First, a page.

Nuisance trappers face new laws on March 27

London, Ohio — Ohio’s nuisance wildlife trappers face new regulations, effective March 27.

House Bill 420 passed the general assembly in January and with it came 12 pages of proposed rules that define “nuisance wild animals” and who is allowed to charge a fee to control the bothersome critters. At the same time it, gives licensed operators greater leeway in dealing with unwanted raccoons, opossums, bats, coyotes, squirrels, geese and similar wildlife.

Ken Fitz, law enforcement administrator for the DNR’s wildlife division, said the state’s pest control industry wanted change.

“The old nuisance control laws were developed many years ago and times have changed,” Fitz said. “What was once handled mostly by local trappers as a side business has become a huge industry.”

Gov. John Kasich’s Common Sense Initiative promoted the new law as part of its effort to streamline state government, eliminate redundant regulations and make it easier to do business in Ohio.

In many ways, the new rules are more lenient than previous laws governing the eradication of nuisance wildlife.

“Changes will help ensure the industry is held to professional standards of performance, while at the same time ensuring the affected wild animals are properly managed… Many species of nuisance wild animals are totally protected or strictly regulated. This proposed rule allows them to be removed under guidelines when becoming a problem and causing damage,” the state’s website says.

The proposed rules were developed by DNR in conjunction with pest management organizations, the U.S. Department of Agriculture and the Ohio State Trappers Association, Fitz told state wildlife council members in February.

DNR Director Jim Zehringer signed off on the proposed rules on Jan. 24. Public comments were accepted until Feb. 14.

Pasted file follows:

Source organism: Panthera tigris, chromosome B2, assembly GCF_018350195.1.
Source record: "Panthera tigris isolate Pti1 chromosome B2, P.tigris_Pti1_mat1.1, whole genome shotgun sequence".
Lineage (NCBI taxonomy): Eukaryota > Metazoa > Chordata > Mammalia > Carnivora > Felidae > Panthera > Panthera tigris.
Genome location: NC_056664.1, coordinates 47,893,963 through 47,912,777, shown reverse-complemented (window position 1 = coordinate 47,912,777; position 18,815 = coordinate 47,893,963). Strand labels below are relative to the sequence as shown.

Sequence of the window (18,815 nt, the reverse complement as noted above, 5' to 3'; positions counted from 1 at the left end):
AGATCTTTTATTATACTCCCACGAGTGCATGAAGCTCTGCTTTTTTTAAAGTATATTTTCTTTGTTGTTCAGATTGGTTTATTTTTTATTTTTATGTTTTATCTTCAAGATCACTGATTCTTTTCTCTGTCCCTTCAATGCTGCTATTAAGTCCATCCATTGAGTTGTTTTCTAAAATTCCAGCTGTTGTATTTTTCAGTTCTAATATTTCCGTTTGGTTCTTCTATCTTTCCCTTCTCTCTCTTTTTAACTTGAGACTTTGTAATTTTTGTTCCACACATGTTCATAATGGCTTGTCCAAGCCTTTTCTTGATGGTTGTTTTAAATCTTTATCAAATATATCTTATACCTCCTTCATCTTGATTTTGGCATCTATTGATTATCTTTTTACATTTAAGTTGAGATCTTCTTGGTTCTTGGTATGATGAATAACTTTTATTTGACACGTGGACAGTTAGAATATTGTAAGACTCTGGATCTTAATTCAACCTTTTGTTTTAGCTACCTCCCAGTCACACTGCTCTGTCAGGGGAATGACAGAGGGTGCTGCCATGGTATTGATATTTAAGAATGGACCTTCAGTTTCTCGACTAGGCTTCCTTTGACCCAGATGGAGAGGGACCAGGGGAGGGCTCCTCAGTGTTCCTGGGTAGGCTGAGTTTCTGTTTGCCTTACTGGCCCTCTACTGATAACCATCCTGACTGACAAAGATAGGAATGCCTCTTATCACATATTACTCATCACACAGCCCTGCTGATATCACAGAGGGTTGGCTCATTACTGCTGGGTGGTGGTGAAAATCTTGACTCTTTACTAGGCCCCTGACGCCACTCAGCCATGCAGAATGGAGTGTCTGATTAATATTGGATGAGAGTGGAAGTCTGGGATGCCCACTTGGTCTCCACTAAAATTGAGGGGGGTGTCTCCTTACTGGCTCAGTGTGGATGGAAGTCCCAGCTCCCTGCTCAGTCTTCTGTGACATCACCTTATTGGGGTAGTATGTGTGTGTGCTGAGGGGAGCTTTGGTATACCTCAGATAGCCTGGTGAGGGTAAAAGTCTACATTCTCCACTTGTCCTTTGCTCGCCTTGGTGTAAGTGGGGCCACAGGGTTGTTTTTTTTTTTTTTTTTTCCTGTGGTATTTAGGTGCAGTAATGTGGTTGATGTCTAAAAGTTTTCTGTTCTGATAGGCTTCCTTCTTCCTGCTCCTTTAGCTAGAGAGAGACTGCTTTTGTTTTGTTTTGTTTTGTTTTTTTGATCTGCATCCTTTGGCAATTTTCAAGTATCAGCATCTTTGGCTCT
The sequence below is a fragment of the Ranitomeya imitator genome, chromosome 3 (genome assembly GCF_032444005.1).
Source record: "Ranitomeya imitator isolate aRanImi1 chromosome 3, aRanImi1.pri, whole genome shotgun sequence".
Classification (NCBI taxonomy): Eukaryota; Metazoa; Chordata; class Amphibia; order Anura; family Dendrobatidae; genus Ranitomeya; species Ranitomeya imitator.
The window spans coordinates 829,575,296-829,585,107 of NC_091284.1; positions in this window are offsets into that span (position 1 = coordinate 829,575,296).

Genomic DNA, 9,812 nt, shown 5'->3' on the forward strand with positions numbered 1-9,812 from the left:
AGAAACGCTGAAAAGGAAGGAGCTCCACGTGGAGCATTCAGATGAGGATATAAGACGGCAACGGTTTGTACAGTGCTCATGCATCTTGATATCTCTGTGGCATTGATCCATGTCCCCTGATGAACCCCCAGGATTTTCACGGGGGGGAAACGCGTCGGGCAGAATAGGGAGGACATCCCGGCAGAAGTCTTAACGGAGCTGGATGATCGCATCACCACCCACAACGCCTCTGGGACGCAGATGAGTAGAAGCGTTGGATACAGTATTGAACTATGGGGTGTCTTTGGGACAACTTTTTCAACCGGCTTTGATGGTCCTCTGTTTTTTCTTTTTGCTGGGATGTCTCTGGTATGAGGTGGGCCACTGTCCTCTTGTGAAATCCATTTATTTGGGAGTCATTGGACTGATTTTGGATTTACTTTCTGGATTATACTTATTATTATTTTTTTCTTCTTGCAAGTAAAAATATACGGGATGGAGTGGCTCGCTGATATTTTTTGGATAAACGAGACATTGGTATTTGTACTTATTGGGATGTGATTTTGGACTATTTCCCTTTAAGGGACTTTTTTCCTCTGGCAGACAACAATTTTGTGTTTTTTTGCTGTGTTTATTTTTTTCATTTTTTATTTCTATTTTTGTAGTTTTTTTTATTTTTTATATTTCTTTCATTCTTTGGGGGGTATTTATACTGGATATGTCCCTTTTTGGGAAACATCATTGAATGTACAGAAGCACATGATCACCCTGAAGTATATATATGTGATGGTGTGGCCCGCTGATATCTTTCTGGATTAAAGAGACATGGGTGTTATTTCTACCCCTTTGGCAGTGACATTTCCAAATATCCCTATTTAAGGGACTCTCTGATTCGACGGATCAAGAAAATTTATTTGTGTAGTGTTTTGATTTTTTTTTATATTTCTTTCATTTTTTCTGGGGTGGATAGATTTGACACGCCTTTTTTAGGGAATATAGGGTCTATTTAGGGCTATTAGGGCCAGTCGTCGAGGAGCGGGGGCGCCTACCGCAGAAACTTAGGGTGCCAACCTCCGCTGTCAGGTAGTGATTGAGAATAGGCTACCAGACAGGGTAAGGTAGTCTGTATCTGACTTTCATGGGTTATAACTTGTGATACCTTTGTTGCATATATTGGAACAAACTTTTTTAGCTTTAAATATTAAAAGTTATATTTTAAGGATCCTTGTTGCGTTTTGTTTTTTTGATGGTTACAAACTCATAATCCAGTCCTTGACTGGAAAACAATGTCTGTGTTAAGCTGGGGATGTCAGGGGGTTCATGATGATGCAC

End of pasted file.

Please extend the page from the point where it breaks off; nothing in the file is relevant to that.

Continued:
They mandate state training and certification for operators, ending informal nuisance trapping by friends and neighbors. Anyone who charges a fee for removing a pesky raccoon, squirrel, bat, opossum or other wildlife must complete a DNR training course and be licensed by the state. Pest control businesses will be responsible for the actions of their employees.

At the same time, licensed operators are permitted to use slightly larger (about 1 inch) traps than currently allowed under Ohio wildlife law.

Spring-assisted snares and suppressed guns are also allowed, as are some toxic chemicals. Those chemicals must comply with Ohio Department of Agriculture regulations, Fitz said.

Landowners may continue to control nuisance animals on their own property without certification. However, they will not have the options for removal that certified operators use –specifically the larger traps, suppressed guns, and spring-assisted snares.

The DNR will charge a modest fee for the training coursework and $40 for the license. Online and home study will be available in order to speed up the certification process.

Captured animals must be handled in species-specific ways.

“(Rules) define which animals must be euthanized, which must be released and which there is an option to euthanize or release,” Fitz said.

He provided some examples: raccoons must be euthanized, not moved; squirrels may be euthanized or moved; bats must be moved and released. Biologists weighed in on control measures for bats since populations of these environmentally important creatures are declining.

Failure to comply with the new rules could result in a fourth-degree misdemeanor charge. Maximum penalty for conviction is a $250 fine and 30 days in jail, as well as loss of license.

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